Shuttered for almost 40 years, the ornamental façade of the Kings Theatre—towering over the storefronts along Brooklyn, New York's busy Flatbush Avenue—stood as a sad reminder of the area’s decline, beginning in the 1970s, from a once glorious past. Now its decorative terracotta panels and sculptural flourishes are a sign of progress as the theater prepares to reopen in January 2015.
The façade, however, does not come close to equaling the splendor of the newly restored interiors. Opened in 1929 as one of five Loew’s Wonder Theatres constructed in New York and New Jersey, it was designed by Chicago architecture firm Rapp & Rapp as an entertainment palace where films and vaudeville acts were presented amidst a sumptuous backdrop inspired by the Palace of Versailles. Since closing in 1977, water infiltration and looting had reduced the theater’s coffered ceilings, ornate plaster walls, walnut paneling and columns, decorative paint, and marble and metal finishes almost to rubble. Structural damage and a failure in the roof system added to what one restorer called an “urban wreck.”
In 2013, The Kings Theatre Redevelopment Company—a consortium of ACE Theatrical Group, the Goldman Sachs Urban Investment Group, and the National Development Council—was chosen by the New York City Economic Development Corporation to bring the theater back as an economic engine and cultural hub. ACE has undertaken similar projects across the country, including the Boston Opera House, the Charline McCombs Empire Theatre and the Majestic Theatre, both in San Antonio, Texas, and the Saenger Theatre in New Orleans, which reopened last year after a $53 million renovation to its 1927 Italianate building, destroyed by Hurricane Katrina. “These projects revitalize neighborhoods and create jobs and opportunities,” says ACE president and CEO David Anderson. “Our vision with Kings is to produce programming for the entire community.”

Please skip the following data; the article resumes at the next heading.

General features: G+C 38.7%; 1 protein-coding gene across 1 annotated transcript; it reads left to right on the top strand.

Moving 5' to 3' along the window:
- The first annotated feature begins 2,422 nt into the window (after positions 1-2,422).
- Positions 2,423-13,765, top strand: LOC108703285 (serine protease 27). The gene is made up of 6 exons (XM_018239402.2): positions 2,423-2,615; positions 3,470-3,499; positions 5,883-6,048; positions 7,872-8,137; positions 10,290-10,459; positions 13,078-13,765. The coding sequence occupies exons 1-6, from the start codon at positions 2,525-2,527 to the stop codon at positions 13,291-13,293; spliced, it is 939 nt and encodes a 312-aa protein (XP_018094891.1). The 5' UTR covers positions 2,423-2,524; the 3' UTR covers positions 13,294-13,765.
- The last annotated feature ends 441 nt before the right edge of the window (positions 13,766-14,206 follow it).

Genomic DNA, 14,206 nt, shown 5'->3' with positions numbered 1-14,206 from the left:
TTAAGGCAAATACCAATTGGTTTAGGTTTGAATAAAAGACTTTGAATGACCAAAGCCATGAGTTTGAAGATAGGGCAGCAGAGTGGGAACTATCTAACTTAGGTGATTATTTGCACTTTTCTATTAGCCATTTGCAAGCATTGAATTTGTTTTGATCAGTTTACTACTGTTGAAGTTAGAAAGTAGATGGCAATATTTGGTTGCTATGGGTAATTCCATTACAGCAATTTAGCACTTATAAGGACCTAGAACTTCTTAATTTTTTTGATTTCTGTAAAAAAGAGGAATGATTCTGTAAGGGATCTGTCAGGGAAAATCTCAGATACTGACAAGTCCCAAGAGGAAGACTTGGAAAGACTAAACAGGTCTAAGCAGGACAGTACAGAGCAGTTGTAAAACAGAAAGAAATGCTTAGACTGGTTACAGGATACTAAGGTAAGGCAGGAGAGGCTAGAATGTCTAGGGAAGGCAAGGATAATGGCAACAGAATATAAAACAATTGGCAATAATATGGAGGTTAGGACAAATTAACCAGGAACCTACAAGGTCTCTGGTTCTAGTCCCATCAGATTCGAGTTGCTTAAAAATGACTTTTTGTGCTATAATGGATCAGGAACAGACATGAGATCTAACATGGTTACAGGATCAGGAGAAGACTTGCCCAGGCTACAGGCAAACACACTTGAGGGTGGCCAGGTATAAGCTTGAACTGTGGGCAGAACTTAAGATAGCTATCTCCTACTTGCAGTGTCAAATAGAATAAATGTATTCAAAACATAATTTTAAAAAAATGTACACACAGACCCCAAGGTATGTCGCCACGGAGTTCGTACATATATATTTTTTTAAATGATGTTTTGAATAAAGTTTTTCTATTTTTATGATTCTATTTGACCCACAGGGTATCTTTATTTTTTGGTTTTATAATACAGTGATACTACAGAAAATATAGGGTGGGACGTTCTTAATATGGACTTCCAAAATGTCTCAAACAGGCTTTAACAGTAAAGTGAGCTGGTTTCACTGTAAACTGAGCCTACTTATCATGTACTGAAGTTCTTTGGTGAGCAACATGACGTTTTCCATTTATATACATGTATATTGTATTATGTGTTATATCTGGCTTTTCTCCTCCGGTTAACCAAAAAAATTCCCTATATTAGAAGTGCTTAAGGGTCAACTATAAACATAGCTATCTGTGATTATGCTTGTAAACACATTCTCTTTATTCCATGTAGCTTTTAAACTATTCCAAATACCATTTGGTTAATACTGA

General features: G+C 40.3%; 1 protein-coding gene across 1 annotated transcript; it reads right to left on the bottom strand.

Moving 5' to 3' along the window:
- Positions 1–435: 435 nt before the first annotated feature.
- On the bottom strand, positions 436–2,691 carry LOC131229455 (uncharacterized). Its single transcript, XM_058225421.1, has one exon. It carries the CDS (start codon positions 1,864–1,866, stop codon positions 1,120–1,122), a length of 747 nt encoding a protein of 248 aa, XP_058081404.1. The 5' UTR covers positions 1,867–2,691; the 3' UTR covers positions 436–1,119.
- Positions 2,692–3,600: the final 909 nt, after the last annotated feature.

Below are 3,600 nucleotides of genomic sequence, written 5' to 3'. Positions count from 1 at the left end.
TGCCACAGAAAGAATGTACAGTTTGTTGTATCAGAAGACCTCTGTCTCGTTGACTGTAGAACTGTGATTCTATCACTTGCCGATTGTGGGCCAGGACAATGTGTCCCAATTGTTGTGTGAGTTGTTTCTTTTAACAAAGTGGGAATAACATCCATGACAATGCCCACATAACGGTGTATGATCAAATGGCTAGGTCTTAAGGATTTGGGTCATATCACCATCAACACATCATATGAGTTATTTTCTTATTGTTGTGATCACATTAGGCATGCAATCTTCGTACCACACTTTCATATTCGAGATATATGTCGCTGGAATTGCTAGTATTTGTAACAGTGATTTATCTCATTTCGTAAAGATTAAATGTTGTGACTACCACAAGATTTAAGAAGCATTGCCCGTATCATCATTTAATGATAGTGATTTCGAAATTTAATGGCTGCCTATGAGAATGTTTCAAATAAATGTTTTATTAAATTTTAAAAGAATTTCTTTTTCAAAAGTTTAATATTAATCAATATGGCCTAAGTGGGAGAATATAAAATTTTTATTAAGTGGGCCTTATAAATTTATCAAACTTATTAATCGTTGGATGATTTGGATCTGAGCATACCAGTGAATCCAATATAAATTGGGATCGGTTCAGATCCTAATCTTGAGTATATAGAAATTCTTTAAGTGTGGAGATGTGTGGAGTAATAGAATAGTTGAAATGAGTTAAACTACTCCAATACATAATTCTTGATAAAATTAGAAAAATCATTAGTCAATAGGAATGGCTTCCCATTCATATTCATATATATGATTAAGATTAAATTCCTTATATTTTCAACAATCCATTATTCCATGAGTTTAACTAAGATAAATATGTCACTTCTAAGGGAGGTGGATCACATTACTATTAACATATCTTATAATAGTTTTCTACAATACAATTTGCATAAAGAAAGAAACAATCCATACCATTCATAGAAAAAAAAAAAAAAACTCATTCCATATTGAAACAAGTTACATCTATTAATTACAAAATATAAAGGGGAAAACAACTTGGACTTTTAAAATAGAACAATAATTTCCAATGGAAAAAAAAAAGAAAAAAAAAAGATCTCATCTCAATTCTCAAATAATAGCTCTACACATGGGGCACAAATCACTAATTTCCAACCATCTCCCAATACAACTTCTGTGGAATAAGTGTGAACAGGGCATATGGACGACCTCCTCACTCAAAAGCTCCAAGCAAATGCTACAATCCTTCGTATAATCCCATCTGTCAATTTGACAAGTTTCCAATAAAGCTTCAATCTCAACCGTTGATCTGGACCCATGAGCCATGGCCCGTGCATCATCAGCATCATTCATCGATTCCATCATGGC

The first step however, was to stabilize the structure—listed on the National Registry of Historic Places. ACE partnered with Washington, D.C.-based architects Martinez + Johnson, who also collaborated on the Boston Opera House and the Saenger. “It’s an honor to work on these types of projects,” says Martinez + Johnson president Gary Martinez. “But each one has its own set of challenges, particularly in transforming them into 21st-century performance spaces.”
Each also has its own set of surprises. In Brooklyn, the last house manager at the theater, now 100 years old, is donating back original furniture, which had been in her possession for years. The 2,000-pound chandeliers that graced the nearly 50-foot-tall lobby—spared from theft by the fact that no one could reach or carry them—are being restored in St. Louis. The entire balcony and part of the orchestra level has been re-raked to accommodate sight lines for live performances. A new building was added behind the stage to house a loading dock, dressing rooms, and support spaces. Next to it, an astounding 700 free parking spaces are an added draw to bring audiences to the 3,200-seat theater, which aspires to be a destination for large-scale popular entertainment and a resource for local arts groups and community organizations.